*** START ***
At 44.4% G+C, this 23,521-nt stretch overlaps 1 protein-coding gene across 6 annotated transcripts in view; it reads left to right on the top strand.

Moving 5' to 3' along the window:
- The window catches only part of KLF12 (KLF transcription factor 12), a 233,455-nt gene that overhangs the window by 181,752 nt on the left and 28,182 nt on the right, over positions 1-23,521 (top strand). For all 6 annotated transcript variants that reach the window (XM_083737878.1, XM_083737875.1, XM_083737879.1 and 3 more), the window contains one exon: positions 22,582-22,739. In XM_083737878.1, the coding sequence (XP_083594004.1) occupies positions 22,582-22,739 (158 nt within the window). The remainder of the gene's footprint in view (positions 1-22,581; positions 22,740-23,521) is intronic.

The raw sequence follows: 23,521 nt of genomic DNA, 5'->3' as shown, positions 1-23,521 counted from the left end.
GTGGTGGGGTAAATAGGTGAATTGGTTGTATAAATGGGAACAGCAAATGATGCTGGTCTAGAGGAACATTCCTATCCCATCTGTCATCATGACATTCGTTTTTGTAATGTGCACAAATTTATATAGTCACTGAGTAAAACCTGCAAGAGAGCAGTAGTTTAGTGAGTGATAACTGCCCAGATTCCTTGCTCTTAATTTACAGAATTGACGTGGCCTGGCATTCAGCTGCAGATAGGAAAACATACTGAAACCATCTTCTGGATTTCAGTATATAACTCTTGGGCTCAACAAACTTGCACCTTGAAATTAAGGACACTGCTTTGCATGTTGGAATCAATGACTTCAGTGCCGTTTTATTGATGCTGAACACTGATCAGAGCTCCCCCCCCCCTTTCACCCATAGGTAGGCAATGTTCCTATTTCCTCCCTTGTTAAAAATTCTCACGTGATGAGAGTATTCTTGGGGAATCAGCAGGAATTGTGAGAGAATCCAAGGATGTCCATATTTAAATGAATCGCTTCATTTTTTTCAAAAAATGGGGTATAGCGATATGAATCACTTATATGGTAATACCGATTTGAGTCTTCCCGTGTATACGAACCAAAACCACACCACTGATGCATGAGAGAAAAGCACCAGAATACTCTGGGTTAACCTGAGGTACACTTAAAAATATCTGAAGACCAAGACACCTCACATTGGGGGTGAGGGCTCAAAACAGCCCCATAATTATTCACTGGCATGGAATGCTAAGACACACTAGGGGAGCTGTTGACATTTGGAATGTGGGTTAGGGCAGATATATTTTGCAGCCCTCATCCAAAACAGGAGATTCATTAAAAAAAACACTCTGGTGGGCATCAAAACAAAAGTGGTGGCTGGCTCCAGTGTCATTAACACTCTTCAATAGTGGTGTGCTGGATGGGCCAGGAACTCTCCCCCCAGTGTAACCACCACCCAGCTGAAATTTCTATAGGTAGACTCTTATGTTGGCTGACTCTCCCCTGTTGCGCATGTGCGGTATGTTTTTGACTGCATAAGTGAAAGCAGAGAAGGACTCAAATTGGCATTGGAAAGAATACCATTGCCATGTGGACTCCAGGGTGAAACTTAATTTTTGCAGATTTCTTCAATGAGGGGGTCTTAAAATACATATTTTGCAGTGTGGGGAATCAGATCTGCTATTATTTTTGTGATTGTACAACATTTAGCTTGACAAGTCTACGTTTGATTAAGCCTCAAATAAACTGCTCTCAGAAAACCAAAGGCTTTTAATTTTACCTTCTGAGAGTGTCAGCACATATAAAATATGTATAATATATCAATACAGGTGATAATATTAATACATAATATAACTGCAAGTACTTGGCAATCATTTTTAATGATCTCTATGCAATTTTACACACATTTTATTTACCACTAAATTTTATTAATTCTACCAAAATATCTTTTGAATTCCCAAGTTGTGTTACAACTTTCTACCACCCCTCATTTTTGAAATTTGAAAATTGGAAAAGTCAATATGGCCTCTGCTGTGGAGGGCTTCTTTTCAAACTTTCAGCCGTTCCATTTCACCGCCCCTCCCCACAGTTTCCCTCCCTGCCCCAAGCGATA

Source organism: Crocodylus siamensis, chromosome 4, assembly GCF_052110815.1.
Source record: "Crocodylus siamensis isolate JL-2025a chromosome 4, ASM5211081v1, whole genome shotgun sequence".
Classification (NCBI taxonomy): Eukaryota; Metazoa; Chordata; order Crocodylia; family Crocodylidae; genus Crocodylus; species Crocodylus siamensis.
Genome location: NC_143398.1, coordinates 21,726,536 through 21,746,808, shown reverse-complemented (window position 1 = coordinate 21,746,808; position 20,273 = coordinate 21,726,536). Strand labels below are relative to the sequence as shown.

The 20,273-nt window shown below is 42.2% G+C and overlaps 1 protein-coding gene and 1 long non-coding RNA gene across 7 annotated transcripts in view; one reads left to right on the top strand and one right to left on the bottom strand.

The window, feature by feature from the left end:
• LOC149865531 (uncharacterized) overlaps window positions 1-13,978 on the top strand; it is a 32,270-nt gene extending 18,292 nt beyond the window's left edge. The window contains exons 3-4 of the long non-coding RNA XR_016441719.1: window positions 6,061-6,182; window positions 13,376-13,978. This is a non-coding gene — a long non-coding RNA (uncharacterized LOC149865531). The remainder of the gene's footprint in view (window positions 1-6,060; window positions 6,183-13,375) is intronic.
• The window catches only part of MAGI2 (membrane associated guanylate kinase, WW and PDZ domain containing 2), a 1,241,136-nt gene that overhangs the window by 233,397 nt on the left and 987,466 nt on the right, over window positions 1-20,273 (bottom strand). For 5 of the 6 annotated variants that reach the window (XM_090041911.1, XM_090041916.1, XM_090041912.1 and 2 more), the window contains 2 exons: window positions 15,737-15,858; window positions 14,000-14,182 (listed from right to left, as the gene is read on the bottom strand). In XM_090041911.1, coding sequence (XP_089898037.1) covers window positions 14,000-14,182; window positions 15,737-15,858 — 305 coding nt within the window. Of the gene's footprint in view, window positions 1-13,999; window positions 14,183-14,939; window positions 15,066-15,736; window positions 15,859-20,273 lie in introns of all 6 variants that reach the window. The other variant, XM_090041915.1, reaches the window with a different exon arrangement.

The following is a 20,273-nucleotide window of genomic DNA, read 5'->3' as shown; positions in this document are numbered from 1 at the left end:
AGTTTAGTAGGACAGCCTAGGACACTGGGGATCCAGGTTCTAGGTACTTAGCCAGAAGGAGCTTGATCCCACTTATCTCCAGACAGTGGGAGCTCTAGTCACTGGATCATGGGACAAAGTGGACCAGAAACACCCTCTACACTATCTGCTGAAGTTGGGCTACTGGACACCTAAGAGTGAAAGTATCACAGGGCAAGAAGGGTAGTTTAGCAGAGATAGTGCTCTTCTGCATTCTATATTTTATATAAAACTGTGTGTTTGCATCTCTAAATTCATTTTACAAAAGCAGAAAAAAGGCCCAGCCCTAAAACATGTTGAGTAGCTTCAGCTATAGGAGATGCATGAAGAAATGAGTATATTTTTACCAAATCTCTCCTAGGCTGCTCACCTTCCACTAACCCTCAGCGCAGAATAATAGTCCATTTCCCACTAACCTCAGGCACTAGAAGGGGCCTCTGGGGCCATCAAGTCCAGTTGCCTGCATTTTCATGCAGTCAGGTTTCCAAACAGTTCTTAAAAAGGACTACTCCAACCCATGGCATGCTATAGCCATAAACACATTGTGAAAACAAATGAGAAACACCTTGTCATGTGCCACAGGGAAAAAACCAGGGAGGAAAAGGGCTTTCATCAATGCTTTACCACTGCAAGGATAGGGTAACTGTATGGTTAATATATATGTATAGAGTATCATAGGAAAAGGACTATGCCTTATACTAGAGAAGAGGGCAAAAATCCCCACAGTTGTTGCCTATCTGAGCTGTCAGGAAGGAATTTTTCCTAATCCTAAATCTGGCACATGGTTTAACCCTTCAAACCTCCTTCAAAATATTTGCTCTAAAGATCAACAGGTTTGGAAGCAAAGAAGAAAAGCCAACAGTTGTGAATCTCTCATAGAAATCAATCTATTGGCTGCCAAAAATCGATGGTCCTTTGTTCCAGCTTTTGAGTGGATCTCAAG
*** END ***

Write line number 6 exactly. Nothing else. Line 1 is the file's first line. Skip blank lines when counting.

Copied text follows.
Source organism: Crocodylus siamensis, chromosome 4, assembly GCF_052110815.1.